Arriving SFO Aircraft Can Expect a Few Changes

Radar limitation contributed to landing incident at San Francisco last month.

SFO runway
In response to an Air Canada pilot's near-tragic mistake last month, the FAA announced some fixes to prevent a similar, or worse, situation.NTSB

On the heels of the NTSB's investigative update into the July 7 nighttime close call between aircraft at San Francisco International Airport, the FAA announced plans to introduce both procedural and technology fixes to prevent a reoccurrence.

About midnight local time on July 7, an Air Canada A320 on a visual approach nearly landed on taxiway “Charlie” that runs parallel to Runway 28R. Air Canada Flight 759 descended as low as 59 feet above the taxiway before the flying pilot executed a go-around, returning a few minutes later for a safe landing on Runway 28R. At the time of the incident, four other aircraft were sitting on the taxiway facing the approaching Airbus.

The parallel Runway 28L was closed at the time of the incident with its lights turned off and a flashing yellow “X” in place near the approach end. ATIS information “Quebec” included an advisory at the time that Runway 28 Left was closed and that its approach lighting system was out of service. Lights for taxiway Charlie were turned on to a default setting that included green centerline lights along its length and blue edge lights.

During the post-incident interviews, both Air Canada pilots said they believed the lighted runway on their left was Runway 28L and that they were lined up for Runway 28R. They also stated that they did not recall seeing aircraft on taxiway Charlie, but that something did not look right to them. It is unclear whether the pilots were flying totally by outside visual reference or were alternating the arrival with glances at the in-cockpit ILS information they would normally have set up.

Adding to the confusion, federal investigators reported the Airbus dropped off the tower's radar screen about 12 seconds prior to landing making it difficult for controllers to confirm precisely where the Airbus was headed. Listening to a recording of ATC communications during the incident makes it clear that a pilot on the taxiway yelling, "Where's this guy going? He's on the taxiway," is what prompted the Air Canada crew to initiate the go-around.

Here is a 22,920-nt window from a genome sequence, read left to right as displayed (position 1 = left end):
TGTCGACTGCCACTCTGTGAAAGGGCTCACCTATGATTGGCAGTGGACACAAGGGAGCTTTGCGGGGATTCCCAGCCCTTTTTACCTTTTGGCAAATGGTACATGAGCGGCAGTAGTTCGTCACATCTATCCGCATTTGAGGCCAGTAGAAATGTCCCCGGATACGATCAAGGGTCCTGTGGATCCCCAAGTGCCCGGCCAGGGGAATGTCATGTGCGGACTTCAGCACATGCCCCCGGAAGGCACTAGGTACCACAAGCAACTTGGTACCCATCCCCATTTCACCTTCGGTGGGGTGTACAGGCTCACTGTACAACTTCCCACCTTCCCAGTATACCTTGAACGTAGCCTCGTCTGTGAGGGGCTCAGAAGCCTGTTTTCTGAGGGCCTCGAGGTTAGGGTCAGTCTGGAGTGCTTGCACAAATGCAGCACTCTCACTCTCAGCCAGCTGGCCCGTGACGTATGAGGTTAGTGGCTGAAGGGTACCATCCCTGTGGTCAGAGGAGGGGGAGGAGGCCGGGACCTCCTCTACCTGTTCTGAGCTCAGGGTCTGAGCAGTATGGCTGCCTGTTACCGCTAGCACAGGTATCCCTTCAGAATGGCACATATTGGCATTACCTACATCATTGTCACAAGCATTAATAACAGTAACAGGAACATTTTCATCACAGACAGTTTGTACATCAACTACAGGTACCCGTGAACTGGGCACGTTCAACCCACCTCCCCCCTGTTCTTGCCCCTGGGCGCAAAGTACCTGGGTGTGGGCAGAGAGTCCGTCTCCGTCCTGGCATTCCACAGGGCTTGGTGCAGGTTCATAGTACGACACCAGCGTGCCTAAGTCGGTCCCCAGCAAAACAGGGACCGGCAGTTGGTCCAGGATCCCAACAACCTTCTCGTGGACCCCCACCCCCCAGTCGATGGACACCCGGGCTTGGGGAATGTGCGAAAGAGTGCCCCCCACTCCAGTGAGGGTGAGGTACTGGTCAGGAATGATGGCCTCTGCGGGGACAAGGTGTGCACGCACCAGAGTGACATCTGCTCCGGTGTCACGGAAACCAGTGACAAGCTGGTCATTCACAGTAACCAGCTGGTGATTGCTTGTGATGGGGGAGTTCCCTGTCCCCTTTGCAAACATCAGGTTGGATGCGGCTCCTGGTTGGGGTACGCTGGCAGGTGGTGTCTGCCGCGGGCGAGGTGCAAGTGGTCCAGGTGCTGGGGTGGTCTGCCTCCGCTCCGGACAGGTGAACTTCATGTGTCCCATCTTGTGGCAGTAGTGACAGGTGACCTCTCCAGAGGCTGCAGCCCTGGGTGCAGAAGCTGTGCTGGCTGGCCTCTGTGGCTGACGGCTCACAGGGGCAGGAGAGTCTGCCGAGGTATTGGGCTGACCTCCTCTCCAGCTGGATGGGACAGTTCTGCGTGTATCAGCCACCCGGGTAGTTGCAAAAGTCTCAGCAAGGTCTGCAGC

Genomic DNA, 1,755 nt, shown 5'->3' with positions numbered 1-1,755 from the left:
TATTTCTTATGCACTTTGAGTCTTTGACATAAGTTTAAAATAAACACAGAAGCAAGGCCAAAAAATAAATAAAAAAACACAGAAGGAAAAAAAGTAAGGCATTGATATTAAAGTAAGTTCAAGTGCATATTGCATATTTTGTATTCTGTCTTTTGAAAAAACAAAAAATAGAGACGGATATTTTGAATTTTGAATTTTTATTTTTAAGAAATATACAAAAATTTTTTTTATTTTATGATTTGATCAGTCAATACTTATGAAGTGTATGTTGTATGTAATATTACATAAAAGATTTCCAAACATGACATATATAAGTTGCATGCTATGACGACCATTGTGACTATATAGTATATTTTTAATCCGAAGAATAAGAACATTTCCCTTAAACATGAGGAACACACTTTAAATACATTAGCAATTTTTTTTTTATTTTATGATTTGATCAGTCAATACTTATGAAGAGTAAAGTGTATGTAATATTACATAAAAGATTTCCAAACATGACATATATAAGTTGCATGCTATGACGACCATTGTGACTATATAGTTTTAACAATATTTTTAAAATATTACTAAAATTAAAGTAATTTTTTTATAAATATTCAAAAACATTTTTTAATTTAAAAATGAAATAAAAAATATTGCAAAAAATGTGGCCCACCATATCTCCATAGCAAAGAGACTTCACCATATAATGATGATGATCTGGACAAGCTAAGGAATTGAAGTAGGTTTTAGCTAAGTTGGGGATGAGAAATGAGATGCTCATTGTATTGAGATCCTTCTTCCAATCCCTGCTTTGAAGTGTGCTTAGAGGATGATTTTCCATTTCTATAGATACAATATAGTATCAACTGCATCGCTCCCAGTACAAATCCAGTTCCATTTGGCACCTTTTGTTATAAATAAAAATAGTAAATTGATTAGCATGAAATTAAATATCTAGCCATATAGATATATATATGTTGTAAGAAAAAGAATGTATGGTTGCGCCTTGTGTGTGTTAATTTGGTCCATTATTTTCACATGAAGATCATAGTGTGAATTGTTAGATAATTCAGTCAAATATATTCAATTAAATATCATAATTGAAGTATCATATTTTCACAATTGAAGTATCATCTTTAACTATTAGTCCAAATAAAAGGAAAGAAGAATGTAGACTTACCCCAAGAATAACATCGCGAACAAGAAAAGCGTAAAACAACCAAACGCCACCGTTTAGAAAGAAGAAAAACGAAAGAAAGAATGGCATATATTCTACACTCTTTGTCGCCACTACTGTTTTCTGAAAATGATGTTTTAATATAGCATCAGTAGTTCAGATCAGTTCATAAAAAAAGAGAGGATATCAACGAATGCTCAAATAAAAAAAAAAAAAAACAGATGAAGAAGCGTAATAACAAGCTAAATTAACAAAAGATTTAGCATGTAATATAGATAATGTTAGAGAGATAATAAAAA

An FAA spokesperson said aircraft will no longer conduct visual approaches at night to SFO when one of the parallel runways is closed. The agency will also now require two controllers to remain on watch out the tower cab windows during busy late-night hours. Although on July 7 two controllers were inside the tower cab, one was talking on the phone to another ATC facility in the seconds before Air Canada’s arrival.

An unusual situation hindered the gathering of post-incident information on the incident according to a number of sources. No one apparently asked for removal of the cockpit voice recorder once the Airbus was safely parked at the gate in SFO, with confusion reported about who was responsible for that effort. It wasn’t until the day following the incident that the omission was noticed. By then, the CVR had already recorded over the section from the 28 Right incident.

An earlier FAA memo reported that near landings on the wrong runway, or on a taxiway, normally average about 24 per year. The memo said that number increased to more than 60 in 2016. * Author Note: This story includes an update that more clearly explains the time sequence during the go-around.*